Many of you have read about my Hajj experience and without a doubt it was amazing and I have no complaints about Hajj, how can you have a complaint about the Hajj itself when you are the guest of Allah? Having said that, when you pay for a service you have to demand what you pay for and you expect that those from whom you have purchased the service from give you what you have paid for. This is true in secular law and it is equally true in the fiqh (jurisprudence) of trade. People invest a substantial amount of money and an immense amount of emotion to make this trip and those providing the service should not take this lightly.
People are correct when they say that Hajj is not a holiday and people should not consider it as such and people are correct to say that as a hajji you have to put up with hardship and discomfort for Hajj is difficult and physically demanding and things don’t always go to plan. However, this should not be seen as a license for Hajj Tour Operators (HTOs) to take advantage of the situation in order to maximise their profits. Let’s face it, most HTOs are in it to earn money and to make a profit, they are businesses not charities. This is a lucrative business, my guess is that most HTOs earn upwards of £500 per hajji in most cases, if you have 200 hajjis in your group that is a cool £100,000 on a turnover of about £400,000 (if the average is £2000 per haji). Now, no one begrudges a businessman his fair dues, I don’t care if they earn £500 per hajji or £1000 per hajji, what I do have a problem with is cutting corners to maximise profits and this is an activity most HTOs indulge in. The biggest cost for the Hajj is the accommodation since you need between two and four if not five weeks of accommodation depending on which package you take and this is where HTOs can manipulate the situation to their advantage. The trick here is that when they block book a hotel the HTO pays a flat rate but the more people the HTO can squeeze in the more money he makes, the maths is simple. A room costs £50 per night (and I seriously doubt it is that much) and £600 for 14 days. If the HTO can get 5 hajjis in there the affective cost is £10 per hajji per day and £140 for the 14 days. Flight cost is no more than £600 probably cheaper since these are chartered flights and accommodation in Madina is probably no more than £300 at the most for a week. Most HTOs don’t include food or Qurbani.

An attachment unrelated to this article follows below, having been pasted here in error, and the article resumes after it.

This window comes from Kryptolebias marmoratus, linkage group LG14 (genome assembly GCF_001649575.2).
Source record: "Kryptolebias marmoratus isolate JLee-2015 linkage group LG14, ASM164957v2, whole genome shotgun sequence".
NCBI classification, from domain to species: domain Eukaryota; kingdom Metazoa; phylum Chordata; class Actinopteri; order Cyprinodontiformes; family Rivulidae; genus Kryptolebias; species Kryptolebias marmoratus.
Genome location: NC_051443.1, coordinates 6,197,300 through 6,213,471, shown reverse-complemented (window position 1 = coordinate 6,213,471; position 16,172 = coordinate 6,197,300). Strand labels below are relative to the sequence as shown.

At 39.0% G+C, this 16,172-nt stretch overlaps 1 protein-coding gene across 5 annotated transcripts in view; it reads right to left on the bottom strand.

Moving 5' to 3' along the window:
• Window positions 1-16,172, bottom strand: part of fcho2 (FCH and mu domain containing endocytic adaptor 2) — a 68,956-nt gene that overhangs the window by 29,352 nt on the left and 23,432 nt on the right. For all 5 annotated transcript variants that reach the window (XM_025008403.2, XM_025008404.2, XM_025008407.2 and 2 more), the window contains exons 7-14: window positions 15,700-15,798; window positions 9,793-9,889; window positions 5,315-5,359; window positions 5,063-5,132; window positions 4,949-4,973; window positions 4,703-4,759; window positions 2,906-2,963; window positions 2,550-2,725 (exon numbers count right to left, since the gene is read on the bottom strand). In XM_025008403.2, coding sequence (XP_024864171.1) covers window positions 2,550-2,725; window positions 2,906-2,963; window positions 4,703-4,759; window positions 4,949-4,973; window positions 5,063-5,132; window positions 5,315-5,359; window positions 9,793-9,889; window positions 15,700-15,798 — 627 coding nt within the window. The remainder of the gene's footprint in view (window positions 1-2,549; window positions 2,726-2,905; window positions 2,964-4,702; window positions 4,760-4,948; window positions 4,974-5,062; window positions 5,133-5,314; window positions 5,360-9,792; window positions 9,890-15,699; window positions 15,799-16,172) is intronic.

I knocked up a little spreadsheet to give me an idea of how they save money, this is based on an “economy” package as HTOs like to call it but with some of them you get the same package no matter how much you paid (as was the case in our group).
My spreadsheet is based on 1 to 5 people sharing a room, that’s right 5 people sharing a room, sometimes you get 6 sharing a room. The way it works is that a room that is normally a single occupancy they will get three people in and try and squeeze in a fourth, in a double room they will squeeze from 4 up to 6 people and these rooms are not big by any stretch of the imagination: